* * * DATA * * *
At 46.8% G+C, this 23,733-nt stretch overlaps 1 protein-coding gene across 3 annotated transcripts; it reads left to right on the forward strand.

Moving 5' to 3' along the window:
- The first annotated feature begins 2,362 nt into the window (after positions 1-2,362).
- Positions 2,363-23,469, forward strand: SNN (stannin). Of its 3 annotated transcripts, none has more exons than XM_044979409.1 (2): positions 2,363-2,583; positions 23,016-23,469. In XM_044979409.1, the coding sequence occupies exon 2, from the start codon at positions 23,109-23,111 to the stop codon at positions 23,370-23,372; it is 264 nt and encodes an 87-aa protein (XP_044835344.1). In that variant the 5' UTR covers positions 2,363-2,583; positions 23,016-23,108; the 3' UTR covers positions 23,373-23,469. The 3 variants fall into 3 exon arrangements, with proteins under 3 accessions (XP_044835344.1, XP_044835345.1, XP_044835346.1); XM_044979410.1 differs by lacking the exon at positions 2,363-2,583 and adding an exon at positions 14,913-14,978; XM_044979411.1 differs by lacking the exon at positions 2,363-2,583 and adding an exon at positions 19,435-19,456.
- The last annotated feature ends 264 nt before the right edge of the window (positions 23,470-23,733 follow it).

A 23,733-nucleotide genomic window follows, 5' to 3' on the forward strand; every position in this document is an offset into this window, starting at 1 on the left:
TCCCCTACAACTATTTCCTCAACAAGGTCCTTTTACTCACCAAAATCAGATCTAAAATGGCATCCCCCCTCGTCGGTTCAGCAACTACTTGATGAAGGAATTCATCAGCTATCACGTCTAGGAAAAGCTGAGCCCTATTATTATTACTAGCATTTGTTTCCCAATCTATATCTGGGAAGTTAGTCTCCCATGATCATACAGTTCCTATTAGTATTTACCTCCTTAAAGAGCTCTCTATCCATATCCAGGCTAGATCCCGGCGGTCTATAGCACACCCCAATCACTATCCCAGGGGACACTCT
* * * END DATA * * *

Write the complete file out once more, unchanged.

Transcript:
At 46.8% G+C, this 23,733-nt stretch overlaps 1 protein-coding gene across 3 annotated transcripts; it reads left to right on the forward strand.

Moving 5' to 3' along the window:
- The first annotated feature begins 2,362 nt into the window (after positions 1-2,362).
- Positions 2,363-23,469, forward strand: SNN (stannin). Of its 3 annotated transcripts, none has more exons than XM_044979409.1 (2): positions 2,363-2,583; positions 23,016-23,469. In XM_044979409.1, the coding sequence occupies exon 2, from the start codon at positions 23,109-23,111 to the stop codon at positions 23,370-23,372; it is 264 nt and encodes an 87-aa protein (XP_044835344.1). In that variant the 5' UTR covers positions 2,363-2,583; positions 23,016-23,108; the 3' UTR covers positions 23,373-23,469. The 3 variants fall into 3 exon arrangements, with proteins under 3 accessions (XP_044835344.1, XP_044835345.1, XP_044835346.1); XM_044979410.1 differs by lacking the exon at positions 2,363-2,583 and adding an exon at positions 14,913-14,978; XM_044979411.1 differs by lacking the exon at positions 2,363-2,583 and adding an exon at positions 19,435-19,456.
- The last annotated feature ends 264 nt before the right edge of the window (positions 23,470-23,733 follow it).

A 23,733-nucleotide genomic window follows, 5' to 3' on the forward strand; every position in this document is an offset into this window, starting at 1 on the left:
TCCCCTACAACTATTTCCTCAACAAGGTCCTTTTACTCACCAAAATCAGATCTAAAATGGCATCCCCCCTCGTCGGTTCAGCAACTACTTGATGAAGGAATTCATCAGCTATCACGTCTAGGAAAAGCTGAGCCCTATTATTATTACTAGCATTTGTTTCCCAATCTATATCTGGGAAGTTAGTCTCCCATGATCATACAGTTCCTATTAGTATTTACCTCCTTAAAGAGCTCTCTATCCATATCCAGGCTAGATCCCGGCGGTCTATAGCACACCCCAATCACTATCCCAGGGGACACTCT